Debut author Pentecost mixes base notes of dystopia with steampunk and mythic fantasy in Depression-era Oklahoma.
On April 14, 1935, Black Sunday, 6-year-old Sal Wilkerson and her fellow townspeople come face to face with the Dust Soldiers, minions of the goddesses Life and Death, who present a terrifying challenge: They have been unwittingly thrust into the Game and given 10 years to establish an equitable and harmonious society or face annihilation. The community galvanizes behind the enigmatic bruja, Mother Morevna. As the end of the decade nears, Mother Morevna names Sal her Successor, taking her on as an apprentice in the magical arts. Meanwhile, a mysterious stranger with unexplained knowledge of the Game arrives at the gates of Elysium. Sal must use her skills to discover the truth and reveal secrets hidden by her mentor, the stranger, and the marginalized victims who fight for survival beyond Elysium’s walls in order to win the Game. In this matriarchal society where young women are gifted with magical ability, race becomes a major source of conflict. Though the book tackles themes of intersectional feminism and what it means to build a more just world, big reveals and climactic moments often feel perfunctory and rushed, leading at times to awkward pacing. Sal is white; her best friend is black; the supporting cast includes Mexican American and Native characters; and there is a same-sex romance.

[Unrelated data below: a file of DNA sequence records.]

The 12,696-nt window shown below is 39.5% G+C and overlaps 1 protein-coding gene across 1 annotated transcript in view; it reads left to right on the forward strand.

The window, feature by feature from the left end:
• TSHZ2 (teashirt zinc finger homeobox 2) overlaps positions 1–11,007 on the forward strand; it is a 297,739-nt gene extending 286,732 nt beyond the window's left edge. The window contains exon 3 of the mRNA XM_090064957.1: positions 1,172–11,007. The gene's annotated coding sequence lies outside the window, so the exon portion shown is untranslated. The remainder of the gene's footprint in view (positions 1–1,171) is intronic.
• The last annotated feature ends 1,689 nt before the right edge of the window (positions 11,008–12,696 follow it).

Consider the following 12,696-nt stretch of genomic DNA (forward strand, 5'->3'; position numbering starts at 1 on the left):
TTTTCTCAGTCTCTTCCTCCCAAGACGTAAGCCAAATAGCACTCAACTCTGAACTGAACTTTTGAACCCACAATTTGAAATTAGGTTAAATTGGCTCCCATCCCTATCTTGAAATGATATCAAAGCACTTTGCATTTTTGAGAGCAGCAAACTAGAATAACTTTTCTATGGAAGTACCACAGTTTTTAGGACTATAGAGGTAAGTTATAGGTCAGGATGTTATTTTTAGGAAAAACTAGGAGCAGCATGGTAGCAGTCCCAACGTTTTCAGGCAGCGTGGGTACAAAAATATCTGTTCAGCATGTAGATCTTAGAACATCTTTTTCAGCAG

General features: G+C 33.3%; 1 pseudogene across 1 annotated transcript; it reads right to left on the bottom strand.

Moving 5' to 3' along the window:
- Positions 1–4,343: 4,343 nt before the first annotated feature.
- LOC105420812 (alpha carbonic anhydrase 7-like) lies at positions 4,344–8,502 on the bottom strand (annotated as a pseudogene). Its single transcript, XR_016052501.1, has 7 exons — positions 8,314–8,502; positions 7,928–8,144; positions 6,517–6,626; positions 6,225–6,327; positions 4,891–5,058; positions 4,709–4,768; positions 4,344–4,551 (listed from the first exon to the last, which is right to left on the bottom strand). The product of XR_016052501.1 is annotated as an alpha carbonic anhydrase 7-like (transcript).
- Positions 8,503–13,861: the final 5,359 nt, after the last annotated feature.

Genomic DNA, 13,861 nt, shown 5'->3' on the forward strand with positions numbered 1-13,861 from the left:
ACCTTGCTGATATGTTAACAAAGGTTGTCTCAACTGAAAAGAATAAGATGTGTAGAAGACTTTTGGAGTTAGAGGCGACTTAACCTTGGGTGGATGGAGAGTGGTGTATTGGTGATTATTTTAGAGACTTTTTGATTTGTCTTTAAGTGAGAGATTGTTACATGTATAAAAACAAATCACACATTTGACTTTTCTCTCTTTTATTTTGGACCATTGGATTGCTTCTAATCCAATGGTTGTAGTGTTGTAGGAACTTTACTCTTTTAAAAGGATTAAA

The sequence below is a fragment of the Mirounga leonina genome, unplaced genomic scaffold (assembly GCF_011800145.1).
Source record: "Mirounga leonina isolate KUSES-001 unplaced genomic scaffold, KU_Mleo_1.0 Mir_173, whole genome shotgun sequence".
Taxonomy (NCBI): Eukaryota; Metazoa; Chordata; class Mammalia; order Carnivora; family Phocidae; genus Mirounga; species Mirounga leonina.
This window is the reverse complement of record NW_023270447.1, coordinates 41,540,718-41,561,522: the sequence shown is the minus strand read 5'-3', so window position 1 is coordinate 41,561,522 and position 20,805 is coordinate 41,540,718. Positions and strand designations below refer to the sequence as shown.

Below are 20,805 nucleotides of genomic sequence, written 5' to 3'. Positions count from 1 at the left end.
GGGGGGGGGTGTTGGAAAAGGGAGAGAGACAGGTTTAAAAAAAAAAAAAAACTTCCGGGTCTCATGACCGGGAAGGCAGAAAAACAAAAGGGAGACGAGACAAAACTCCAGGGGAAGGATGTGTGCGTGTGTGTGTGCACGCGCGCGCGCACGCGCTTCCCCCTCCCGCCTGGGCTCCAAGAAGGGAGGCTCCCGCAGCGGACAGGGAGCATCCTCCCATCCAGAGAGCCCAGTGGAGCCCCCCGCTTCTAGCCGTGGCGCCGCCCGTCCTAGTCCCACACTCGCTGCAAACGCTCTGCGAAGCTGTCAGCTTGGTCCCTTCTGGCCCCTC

A not-always-successful genre-bender that is sure to find a niche. (Fantasy. 14-18)